Hadi came to power in 2012 after an Arab Spring uprising toppled his predecessor, Ali Abdullah Saleh.
Yemen is torn by ferocious fighting between the Houthis and their allies against the internationally recognized government’s forces backed by the Saudi-led coalition.
The Houthis say that they are fighting against alleged corruption of the Hadi regime while the Gulf states are wary of Iran’s growing influence in the region.
Local officials said earlier in the day that a hotel had been targeted in the same district, but there was no immediate report of casualties.
A file picture taken on June 16, 2015 in the Saudi city of Jeddah shows Yemen’s exiled president Abedrabbo Mansour Hadi attending an extraordinary meeting of the Organisation of Islamic Cooperation (OIC) to discuss the situation in Yemen. In one strike on a Sanaa house on Monday, residents and medics reported that at least 18 members of one family were killed.
Prime Minister Khaled Bahah along with seven ministers and a team of top security officials returned to Aden city on September 16, as pro-Hadi forces were pushing toward Houthi-held capital of Sanaa.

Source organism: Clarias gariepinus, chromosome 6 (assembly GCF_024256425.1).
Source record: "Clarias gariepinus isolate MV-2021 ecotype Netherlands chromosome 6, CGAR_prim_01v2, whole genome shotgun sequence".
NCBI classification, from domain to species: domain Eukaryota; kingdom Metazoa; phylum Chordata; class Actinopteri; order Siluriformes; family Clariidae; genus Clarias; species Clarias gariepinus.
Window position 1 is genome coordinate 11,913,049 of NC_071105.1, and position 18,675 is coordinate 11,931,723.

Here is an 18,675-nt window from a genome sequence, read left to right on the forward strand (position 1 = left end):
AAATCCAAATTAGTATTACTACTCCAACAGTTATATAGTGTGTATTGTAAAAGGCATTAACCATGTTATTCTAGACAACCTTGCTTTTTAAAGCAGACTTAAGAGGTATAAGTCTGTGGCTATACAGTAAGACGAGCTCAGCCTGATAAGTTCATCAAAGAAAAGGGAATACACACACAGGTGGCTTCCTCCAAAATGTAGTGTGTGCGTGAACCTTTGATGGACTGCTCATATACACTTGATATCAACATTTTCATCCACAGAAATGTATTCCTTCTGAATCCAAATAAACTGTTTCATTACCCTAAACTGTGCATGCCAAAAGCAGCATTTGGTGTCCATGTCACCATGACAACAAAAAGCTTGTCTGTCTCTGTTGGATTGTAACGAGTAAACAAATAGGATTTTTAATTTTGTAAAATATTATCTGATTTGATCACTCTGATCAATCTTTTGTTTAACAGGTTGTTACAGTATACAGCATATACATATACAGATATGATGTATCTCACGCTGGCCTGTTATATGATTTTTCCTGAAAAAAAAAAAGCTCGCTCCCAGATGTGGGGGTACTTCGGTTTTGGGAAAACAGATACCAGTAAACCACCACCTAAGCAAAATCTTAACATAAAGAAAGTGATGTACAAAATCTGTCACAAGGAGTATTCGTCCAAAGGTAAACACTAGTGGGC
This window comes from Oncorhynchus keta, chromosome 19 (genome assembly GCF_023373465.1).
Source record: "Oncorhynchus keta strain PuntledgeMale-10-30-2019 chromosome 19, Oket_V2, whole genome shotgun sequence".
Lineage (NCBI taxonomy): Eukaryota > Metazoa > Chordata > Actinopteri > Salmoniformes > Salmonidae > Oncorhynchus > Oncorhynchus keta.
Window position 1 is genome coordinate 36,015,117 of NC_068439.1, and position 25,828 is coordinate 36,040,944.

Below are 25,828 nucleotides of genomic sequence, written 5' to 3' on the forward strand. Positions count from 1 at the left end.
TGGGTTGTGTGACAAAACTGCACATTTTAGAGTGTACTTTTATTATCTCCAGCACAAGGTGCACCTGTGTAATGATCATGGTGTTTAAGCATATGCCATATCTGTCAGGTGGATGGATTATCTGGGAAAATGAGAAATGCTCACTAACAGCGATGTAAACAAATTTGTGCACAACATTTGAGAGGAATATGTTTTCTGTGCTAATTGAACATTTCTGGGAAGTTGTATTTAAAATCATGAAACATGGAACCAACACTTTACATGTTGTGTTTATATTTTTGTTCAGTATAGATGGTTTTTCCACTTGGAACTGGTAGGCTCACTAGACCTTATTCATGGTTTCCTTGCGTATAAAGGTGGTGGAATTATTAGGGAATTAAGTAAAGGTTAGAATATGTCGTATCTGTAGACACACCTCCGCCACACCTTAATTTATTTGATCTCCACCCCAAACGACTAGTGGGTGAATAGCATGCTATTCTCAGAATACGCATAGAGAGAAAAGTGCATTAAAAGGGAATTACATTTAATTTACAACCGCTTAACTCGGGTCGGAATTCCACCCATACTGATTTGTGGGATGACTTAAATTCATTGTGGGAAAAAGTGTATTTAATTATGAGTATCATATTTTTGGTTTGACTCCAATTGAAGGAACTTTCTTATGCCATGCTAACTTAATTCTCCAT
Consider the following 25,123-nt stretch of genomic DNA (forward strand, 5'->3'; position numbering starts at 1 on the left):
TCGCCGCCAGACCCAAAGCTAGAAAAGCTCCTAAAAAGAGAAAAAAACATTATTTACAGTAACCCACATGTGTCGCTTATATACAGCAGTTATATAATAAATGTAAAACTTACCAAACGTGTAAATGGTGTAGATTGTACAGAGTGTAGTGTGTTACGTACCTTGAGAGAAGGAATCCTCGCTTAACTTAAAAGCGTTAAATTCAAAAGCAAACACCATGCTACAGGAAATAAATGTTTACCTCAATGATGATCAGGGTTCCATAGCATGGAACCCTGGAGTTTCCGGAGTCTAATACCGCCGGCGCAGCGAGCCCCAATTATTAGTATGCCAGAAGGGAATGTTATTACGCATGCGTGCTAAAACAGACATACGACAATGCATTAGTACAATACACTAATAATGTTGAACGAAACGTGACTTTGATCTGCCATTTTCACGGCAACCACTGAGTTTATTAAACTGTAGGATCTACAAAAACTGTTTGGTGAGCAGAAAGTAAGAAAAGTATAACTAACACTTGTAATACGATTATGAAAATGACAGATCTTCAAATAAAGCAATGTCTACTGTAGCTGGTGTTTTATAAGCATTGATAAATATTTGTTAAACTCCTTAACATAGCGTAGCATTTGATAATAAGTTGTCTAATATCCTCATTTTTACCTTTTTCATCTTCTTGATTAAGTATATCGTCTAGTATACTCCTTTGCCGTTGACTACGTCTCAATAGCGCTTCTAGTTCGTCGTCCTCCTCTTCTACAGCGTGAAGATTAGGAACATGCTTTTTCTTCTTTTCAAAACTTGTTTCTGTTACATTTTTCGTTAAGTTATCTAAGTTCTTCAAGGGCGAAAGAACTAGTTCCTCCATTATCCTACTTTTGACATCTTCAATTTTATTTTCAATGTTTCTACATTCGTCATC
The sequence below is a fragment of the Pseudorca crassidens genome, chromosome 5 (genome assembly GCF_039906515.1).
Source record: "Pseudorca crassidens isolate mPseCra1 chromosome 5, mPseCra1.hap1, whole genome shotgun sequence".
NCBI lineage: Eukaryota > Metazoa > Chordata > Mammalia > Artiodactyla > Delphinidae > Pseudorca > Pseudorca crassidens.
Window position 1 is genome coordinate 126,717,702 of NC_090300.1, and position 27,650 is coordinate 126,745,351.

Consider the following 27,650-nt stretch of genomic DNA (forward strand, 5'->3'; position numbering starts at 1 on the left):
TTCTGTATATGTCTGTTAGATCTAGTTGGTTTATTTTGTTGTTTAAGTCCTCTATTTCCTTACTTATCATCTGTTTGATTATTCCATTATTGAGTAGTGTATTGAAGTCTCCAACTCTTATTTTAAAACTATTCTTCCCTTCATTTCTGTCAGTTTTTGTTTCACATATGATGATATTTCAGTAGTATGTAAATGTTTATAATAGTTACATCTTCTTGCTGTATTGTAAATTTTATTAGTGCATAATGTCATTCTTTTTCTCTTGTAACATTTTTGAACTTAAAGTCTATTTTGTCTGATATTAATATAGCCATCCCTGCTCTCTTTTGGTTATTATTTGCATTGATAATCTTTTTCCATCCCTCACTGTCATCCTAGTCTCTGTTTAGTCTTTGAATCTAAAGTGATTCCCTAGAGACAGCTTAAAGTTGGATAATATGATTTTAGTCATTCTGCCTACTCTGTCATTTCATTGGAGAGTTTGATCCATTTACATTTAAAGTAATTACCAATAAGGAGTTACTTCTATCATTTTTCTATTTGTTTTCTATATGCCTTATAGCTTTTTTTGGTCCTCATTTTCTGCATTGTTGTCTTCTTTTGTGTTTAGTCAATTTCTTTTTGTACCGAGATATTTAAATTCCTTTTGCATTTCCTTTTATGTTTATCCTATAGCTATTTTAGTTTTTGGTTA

The Houthis still control Sanaa and territory in the country’s north, despite an ongoing military campaign against them led by Saudi Arabia, a predominantly Sunni-Muslim country.
The ministry statement, carried by ONA state news agency, added that three Saudi nationals and the Briton held by Houthi authorities were also freed and flown to Muscat aboard the same flight.
Mr. Ban also called upon all parties in the conflict to work with his Special Envoy for Yemen, Ismail Ould Cheikh Ahmed, in the search for a durable political solution.
The Huthis have lost five southern provinces to Hadi loyalists since July, and are battling an offensive in Marib province east of the capital.
In the latest bloodshed, Saudi-led warplanes killed 21 people Tuesday, including civilians, in a raid targeting Huthis in the Sabeen neighborhood of Sanaa, a medical official said.
Aerial bombardments and ground clashes have killed more than 4,800 people since March, about half of them thought to be civilians.